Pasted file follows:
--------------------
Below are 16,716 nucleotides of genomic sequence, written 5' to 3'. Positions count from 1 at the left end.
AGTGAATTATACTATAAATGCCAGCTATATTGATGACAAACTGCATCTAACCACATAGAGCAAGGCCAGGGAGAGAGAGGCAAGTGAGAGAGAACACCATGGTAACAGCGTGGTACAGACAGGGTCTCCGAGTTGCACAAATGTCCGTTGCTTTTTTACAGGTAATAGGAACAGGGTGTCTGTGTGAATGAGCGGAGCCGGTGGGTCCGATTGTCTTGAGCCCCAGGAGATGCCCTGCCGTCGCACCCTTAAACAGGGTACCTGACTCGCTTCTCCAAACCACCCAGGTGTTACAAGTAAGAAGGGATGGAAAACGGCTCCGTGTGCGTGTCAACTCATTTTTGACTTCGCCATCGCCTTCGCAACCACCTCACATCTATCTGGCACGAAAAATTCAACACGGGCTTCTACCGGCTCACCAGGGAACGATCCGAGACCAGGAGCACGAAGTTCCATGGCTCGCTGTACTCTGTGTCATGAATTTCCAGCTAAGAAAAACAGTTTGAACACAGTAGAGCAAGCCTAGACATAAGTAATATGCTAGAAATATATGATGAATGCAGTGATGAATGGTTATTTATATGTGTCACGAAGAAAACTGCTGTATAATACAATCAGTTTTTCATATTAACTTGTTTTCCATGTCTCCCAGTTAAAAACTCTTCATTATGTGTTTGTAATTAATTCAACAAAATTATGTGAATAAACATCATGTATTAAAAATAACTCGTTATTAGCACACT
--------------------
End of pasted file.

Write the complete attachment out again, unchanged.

Below are 16,716 nucleotides of genomic sequence, written 5' to 3'. Positions count from 1 at the left end.
AGTGAATTATACTATAAATGCCAGCTATATTGATGACAAACTGCATCTAACCACATAGAGCAAGGCCAGGGAGAGAGAGGCAAGTGAGAGAGAACACCATGGTAACAGCGTGGTACAGACAGGGTCTCCGAGTTGCACAAATGTCCGTTGCTTTTTTACAGGTAATAGGAACAGGGTGTCTGTGTGAATGAGCGGAGCCGGTGGGTCCGATTGTCTTGAGCCCCAGGAGATGCCCTGCCGTCGCACCCTTAAACAGGGTACCTGACTCGCTTCTCCAAACCACCCAGGTGTTACAAGTAAGAAGGGATGGAAAACGGCTCCGTGTGCGTGTCAACTCATTTTTGACTTCGCCATCGCCTTCGCAACCACCTCACATCTATCTGGCACGAAAAATTCAACACGGGCTTCTACCGGCTCACCAGGGAACGATCCGAGACCAGGAGCACGAAGTTCCATGGCTCGCTGTACTCTGTGTCATGAATTTCCAGCTAAGAAAAACAGTTTGAACACAGTAGAGCAAGCCTAGACATAAGTAATATGCTAGAAATATATGATGAATGCAGTGATGAATGGTTATTTATATGTGTCACGAAGAAAACTGCTGTATAATACAATCAGTTTTTCATATTAACTTGTTTTCCATGTCTCCCAGTTAAAAACTCTTCATTATGTGTTTGTAATTAATTCAACAAAATTATGTGAATAAACATCATGTATTAAAAATAACTCGTTATTAGCACACT